A new analysis of long-lost fossils found that the vampire squid has been lurking in the dark corners of the ocean for 30 million years.
modern Vampire squid (Hell vampire) Can reproduce in hypoxic deep waters, which is different from many other squids that require shallow habitats on the continental shelf. However, the fossil ancestors of the vampire squid rarely survive today, so scientists are not sure when these elusive cephalopods will evolve to survive almost without oxygen.
The new fossil analysis helps fill the 120 million-year gap in the evolution of the vampire squid, revealing that the ancestors of the modern vampire squid had lived in the deep ocean during the Oligocene period 23 to 34 million years ago. The co-author of the study, paleontologist Martin Košťák of Charles University in Prague, said that these squids may have evolved adaptability to hypoxic water during the Jurassic period.
related: Photo of hell vampire squid
Košťák wrote in an email to Live Science: “Life at a stable low oxygen level brings evolutionary advantages-low predation pressure and less competition.”
When Košťák and his colleagues were looking for fossils of cuttlefish ancestors, they found the long-lost fossil in the collection of the Hungarian Museum of Natural History in 2019. The fossil was originally discovered in 1942 by Miklós Kretzoi, a Hungarian paleontologist who identified it as a squid about 30 million years ago and named it squid. Hungarian dead bacteria. However, later researchers believe that this is the ancestor of the squid. In 1956, during the Hungarian Revolution, the museum was burned down and the fossils were believed to have been destroyed. Rediscovery is a surprise.
Speaking of rediscovery, Košťák said: “This is a great moment, seeing some things suggested before will definitely be lost.
Košťák and his colleagues studied the fossils with scanning electron microscopes and performed geochemical analyses. They first discovered that Kretzoi’s original identity was correct: the fossil came from squid, not the ancestor of cuttlefish. The animal’s inner shell, which forms the backbone of its body, is about 6 inches (15 cm) long, which indicates that the squid grows to about 13.7 inches (35 cm) (including arms). This is only slightly larger than the modern vampire squid, which is about 11 inches (28 cm) in length.
The sediments around the fossils did not show traces of the microfossils often found on the seafloor, indicating that the squid did not live in shallow water.The researchers also analyzed carbon Found in sediments, sediments may come from anoxic or hypoxic environment.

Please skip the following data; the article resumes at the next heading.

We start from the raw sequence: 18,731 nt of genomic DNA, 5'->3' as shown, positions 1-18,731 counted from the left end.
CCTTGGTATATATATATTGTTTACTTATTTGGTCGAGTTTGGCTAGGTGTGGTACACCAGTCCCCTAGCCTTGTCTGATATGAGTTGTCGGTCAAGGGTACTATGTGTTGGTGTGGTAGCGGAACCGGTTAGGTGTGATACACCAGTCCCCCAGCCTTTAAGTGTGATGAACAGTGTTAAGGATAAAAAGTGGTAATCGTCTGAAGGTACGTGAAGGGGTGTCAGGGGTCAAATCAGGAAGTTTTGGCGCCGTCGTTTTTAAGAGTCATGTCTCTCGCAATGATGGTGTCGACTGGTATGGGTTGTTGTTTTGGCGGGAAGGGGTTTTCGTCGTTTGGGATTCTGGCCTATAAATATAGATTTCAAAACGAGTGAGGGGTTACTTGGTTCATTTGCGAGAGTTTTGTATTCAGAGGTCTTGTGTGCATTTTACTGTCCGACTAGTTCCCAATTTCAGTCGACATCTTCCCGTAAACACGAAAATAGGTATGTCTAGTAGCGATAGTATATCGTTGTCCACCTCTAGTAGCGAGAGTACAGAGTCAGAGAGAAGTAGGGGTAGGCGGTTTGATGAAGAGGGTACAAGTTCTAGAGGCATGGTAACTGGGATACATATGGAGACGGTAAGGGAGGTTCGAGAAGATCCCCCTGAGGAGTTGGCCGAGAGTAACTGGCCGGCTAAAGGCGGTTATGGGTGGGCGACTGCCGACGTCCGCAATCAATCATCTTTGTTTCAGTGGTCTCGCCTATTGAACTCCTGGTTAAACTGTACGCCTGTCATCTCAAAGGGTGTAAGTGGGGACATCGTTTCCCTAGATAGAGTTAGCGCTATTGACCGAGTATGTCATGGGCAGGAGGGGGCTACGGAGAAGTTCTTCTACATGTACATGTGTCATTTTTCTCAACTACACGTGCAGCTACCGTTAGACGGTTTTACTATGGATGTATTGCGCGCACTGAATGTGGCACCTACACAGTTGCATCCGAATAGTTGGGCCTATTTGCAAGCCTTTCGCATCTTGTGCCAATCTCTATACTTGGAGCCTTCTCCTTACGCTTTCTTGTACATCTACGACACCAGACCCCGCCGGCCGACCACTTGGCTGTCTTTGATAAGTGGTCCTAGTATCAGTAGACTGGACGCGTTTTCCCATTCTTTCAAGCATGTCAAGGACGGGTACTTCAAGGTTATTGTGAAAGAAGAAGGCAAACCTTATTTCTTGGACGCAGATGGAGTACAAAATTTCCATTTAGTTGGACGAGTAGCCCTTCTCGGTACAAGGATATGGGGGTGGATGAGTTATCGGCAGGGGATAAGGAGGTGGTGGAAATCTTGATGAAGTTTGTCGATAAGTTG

These conditions are characteristic of the deep seabed. By observing fossils deposited in layers of rock outside of Budapest today, the researchers were also able to prove that squid might not be able to survive in the shallow seas at that time. The shallow sea sediments show high levels of specific plankton, which bloom in a low-salt, high-nutrient environment-conditions that modern vampire squid cannot tolerate.
(Researchers at the Monterey Bay Institute found that when these squids lurked in the deep sea, they did not behave like nightmare predators as their name implies; instead, they waited in a dark habitat for organic debris to be extinguished. Then , They captured these fragments with suction cups covered with mucus, MBARI discovered.)
The new research was published in the journal on Thursday (February 18) Communication biology, Suggesting how the ancestors of the vampire squid learned to live where other squids could not.Looking down in the fossil record, the oldest fossil in this group of squids was found in JurassicKosak said that between 201 million and 174 million years ago, they usually existed in hypoxic sediments.
“The main difference is that these hypoxic conditions are determined on the shelf. [a] He said, “This means that the ancestors were residents of shallow water environments, but they have adapted to low oxygen environments.”
Since about 145 million years ago, there have been gaps in the fossil record of the Lower Cretaceous. Košťák said that by this point, the squid may have moved to deeper oceans, mainly due to their experience in the Jurassic hypoxic conditions. He added that this deep-water lifestyle may explain why the squid survived the crisis of killing non-avian dinosaurs at the end of the Cretaceous.
Košťák said that the deep squid 30 million years ago helped to connect modern history to the abyss. He and his colleagues are now trying to establish a similar connection for cuttlefish, a group of cute, discolored cephalopods whose origins are also dim.
Originally published in “Life Science”.